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Pit Stories: Curse Of The Soundboard

Alright metal heads, its Tuesday once more and that means its time for some new Pit Stories!

There's no crazy fan throw downs or quadruple conga lines this time around, and instead we're focusing on behind-the-scenes problems that cause bands grief, like malfunctioning (or non-existent) sound equipmment.

Guitarist Justin Krick of U.S. group Ascentia shared this tale of working under less than ideal sound conditions:

We opened a show in a small venue one night with touring bands Godmaker and Moon Tooth. The promoter was said to arrive soon with PA and speakers, but what he finally brought was a heap of gremlins! Finally, we decided to plug two mics into one of the powered speakers, for a hint of vocals, and start the show.

We kicked it off and gave it all we had, and by the end of our set, that speaker was pretty much shot. Nonetheless, Godmaker stepped up on stage and delivered an amazing set, though further crushing this poor speaker into oblivion. Pressing on, and eager to perform, Moon Tooth came to the stage and delivered one of the craziest and energetically mind blowing performances I'd ever seen at a venue like this. That speaker was cracking, clipping, distorting, and crapping itself, but Moon Tooth rolled with it, and raised the whole place to a new level of intensity.

Months later, Moon Tooth came back around to the same place, so we jumped on the bill. Determined to make the most of this one, we prepared to bring a backup PA system. However, days before the show, the venue went through some changes and had to cancel. So bummed, we scrambled to find a venue to make it happen, and on the day of, fortune smiled upon us with a bigger and better venue. All seemed to be looking up! The night was going great, and with pro sound and lighting amping the performances, we all anticipated our new touring friend's presence on stage. The moment was here, and the stage was set. Moon Tooth came out guns blazing and tearing up the stage! Until........... blackness. Lighting and soundboard went out. It seemed the gods were against us.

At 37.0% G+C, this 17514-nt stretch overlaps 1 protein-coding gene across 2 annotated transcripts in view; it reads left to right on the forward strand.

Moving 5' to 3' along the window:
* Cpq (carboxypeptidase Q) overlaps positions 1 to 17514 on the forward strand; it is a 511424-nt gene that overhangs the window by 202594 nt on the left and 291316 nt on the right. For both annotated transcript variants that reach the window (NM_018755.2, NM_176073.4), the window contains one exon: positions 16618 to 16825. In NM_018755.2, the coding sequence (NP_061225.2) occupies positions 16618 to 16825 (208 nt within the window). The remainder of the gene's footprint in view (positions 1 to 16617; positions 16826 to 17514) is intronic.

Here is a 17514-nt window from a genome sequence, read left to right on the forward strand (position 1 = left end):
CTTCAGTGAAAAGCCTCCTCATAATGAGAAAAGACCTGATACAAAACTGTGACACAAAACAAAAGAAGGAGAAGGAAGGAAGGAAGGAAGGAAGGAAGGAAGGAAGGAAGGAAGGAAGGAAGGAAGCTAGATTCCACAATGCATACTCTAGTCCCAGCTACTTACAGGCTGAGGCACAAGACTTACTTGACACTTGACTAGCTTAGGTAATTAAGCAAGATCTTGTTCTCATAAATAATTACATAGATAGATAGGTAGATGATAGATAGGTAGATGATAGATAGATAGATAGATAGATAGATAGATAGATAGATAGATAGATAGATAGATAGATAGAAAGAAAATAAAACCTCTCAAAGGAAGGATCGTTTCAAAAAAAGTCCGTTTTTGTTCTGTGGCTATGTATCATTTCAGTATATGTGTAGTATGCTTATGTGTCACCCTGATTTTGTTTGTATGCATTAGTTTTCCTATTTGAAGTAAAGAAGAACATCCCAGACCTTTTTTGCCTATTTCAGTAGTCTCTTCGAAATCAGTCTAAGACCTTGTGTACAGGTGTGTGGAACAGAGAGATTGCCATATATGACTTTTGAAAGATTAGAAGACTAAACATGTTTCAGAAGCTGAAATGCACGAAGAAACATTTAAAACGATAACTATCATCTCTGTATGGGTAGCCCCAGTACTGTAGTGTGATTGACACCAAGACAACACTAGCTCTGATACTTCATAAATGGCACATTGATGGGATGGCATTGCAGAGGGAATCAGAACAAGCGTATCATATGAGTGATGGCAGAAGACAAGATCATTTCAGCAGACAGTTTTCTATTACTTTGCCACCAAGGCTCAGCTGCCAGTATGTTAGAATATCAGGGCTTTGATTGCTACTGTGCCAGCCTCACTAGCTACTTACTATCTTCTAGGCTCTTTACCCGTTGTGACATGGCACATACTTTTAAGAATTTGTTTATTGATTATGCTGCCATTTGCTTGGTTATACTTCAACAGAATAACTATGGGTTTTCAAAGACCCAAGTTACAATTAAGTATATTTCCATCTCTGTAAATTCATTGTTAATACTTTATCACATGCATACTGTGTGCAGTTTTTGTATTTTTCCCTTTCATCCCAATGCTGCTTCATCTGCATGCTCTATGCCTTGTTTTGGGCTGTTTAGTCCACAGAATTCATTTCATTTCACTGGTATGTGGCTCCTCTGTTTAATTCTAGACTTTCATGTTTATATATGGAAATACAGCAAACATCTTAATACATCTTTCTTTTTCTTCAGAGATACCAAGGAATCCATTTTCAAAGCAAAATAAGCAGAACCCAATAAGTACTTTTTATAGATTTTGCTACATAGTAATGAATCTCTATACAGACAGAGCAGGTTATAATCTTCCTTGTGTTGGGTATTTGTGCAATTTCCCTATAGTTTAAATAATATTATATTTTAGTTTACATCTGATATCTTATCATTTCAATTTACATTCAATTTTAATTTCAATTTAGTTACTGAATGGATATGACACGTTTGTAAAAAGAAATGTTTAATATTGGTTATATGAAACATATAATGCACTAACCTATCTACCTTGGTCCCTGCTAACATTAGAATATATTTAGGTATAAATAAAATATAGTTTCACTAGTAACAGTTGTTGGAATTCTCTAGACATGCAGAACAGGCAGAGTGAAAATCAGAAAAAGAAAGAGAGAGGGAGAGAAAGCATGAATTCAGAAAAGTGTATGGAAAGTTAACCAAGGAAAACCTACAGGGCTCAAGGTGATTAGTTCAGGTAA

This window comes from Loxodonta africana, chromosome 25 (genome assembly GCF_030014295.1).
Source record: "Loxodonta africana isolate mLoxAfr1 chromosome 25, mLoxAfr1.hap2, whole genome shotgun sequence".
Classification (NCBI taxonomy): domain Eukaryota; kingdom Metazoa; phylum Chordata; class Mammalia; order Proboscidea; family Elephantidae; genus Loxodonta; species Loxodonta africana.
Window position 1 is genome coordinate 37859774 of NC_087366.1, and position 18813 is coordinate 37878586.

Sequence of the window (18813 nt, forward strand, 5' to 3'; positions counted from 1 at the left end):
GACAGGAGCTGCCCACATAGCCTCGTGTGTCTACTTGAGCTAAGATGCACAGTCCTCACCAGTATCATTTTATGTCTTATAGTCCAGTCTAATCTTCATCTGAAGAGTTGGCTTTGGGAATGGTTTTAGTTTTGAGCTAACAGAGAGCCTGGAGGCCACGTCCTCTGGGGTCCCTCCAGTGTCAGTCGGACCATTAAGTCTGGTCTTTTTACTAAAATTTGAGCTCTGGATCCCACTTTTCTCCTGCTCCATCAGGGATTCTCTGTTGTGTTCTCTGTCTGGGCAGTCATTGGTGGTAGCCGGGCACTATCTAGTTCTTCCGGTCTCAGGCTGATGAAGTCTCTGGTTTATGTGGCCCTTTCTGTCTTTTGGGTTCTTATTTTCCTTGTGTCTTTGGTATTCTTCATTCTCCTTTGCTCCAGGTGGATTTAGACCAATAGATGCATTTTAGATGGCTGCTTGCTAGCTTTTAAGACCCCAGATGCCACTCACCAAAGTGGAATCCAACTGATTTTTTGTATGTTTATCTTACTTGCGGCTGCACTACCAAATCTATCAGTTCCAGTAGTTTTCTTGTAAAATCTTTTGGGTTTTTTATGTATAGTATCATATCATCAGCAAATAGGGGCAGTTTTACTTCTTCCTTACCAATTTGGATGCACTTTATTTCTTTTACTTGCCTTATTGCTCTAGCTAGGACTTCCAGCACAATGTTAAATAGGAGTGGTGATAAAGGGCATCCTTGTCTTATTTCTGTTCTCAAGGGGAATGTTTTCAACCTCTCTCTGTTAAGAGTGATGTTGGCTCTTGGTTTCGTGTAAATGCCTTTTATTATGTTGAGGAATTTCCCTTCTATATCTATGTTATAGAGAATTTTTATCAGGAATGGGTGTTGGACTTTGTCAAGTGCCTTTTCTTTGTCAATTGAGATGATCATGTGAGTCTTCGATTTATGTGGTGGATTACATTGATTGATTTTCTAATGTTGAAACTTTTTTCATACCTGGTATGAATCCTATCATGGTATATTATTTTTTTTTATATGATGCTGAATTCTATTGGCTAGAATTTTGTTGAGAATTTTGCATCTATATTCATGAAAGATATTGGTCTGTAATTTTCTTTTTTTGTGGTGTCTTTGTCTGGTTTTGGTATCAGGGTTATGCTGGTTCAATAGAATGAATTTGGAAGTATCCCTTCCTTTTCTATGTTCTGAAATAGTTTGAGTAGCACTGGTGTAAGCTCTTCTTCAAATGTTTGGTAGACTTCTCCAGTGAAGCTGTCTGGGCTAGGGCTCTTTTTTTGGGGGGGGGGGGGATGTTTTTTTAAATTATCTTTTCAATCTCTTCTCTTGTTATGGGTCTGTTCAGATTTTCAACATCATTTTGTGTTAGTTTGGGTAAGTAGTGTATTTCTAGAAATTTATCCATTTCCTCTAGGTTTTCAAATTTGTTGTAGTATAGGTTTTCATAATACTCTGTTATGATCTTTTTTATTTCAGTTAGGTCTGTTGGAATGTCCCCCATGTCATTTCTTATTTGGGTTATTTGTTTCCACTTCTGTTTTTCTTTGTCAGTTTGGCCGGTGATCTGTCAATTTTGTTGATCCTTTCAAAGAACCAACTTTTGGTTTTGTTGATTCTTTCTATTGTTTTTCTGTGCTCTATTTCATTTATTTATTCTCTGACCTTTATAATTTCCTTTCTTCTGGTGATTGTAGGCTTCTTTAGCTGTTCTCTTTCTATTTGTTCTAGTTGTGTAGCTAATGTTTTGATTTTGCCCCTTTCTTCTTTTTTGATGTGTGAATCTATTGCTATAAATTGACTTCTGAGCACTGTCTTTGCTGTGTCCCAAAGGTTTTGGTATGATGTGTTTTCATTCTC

After an hour or so, the board was fixed. The band members were great sports about it, and performed a phenomenal short set to close out the night. Sound issues happen, but twice with the same band in this manner was crazy. We hope they'll return again soon though, and wreck the stage like they always do.

Founded in 2008, Ascentia is a five piece group based out of Greensboro, NC. You can check out the band's most recent EP "Pathways" below or follow the latest on Ascentia at Facebook here. More...

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Unearthing The New Band Underground

Man, this just always manages to happen. We get a couple of Unearthing The Metalunderground columns up and running and then somehow its been months again since the last one. That phenomena struck again as I look back and see it's been four months since the previous entry!

Back at the end of January we covered three bands with totally unexpected sounds, and now its time to get back into the swing of things with three groups still in their infancy, only having been around for a few years or even just getting started in 2017. These bands may be on the newish side, but they've all got a fabulous polished sound that belies that youth.

Below we cover three lesser known groups with a fairly broad range of sounds that are all worth your attention: young Norwegian project Korrupt, Russian outfit Dark Matter Secret, and finally Ursinne, a death metal supergroup that isn't going to be underground for long! More...

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Sunday Old School: God Dethroned

It's been noted several times throughout the history of Sunday Old School that the Netherlands has made its fair share of contributions to the world of heavy metal, from the Eindhoven Open Air festival to such groups as Pestilence, The Gathering and even the Van Halen brothers. The Netherlands seems to always have solid representatives at festivals, particularly in Europe and one which has done the country proud for over twenty five years would be one of their longest serving death metal outfits, God Dethroned.

God Dethroned was the brainchild of vocalist and guitarist Henri Sattler, who put the group together in 1991, along with Hans Leegstra on guitar and drummer Ard de Weerd. Leegstra wouldn't stay for long however and was quickly replaced by bass player Remco Hulst who performed on their "Christhunt" demo recorded the same year. The bassist's stay would also be short lived and soon his place was taken by Marco Arends, who joined in time for the band's signing with German label, Shark Records. Through the company, God Dethroned released their debut full length album, "The Christhunt," which was received very well by death metal fans, but with practically no promotion from Shark, who had refused the first album cover, the record sold very poorly and they were soon dropped, leading the group to disband. More...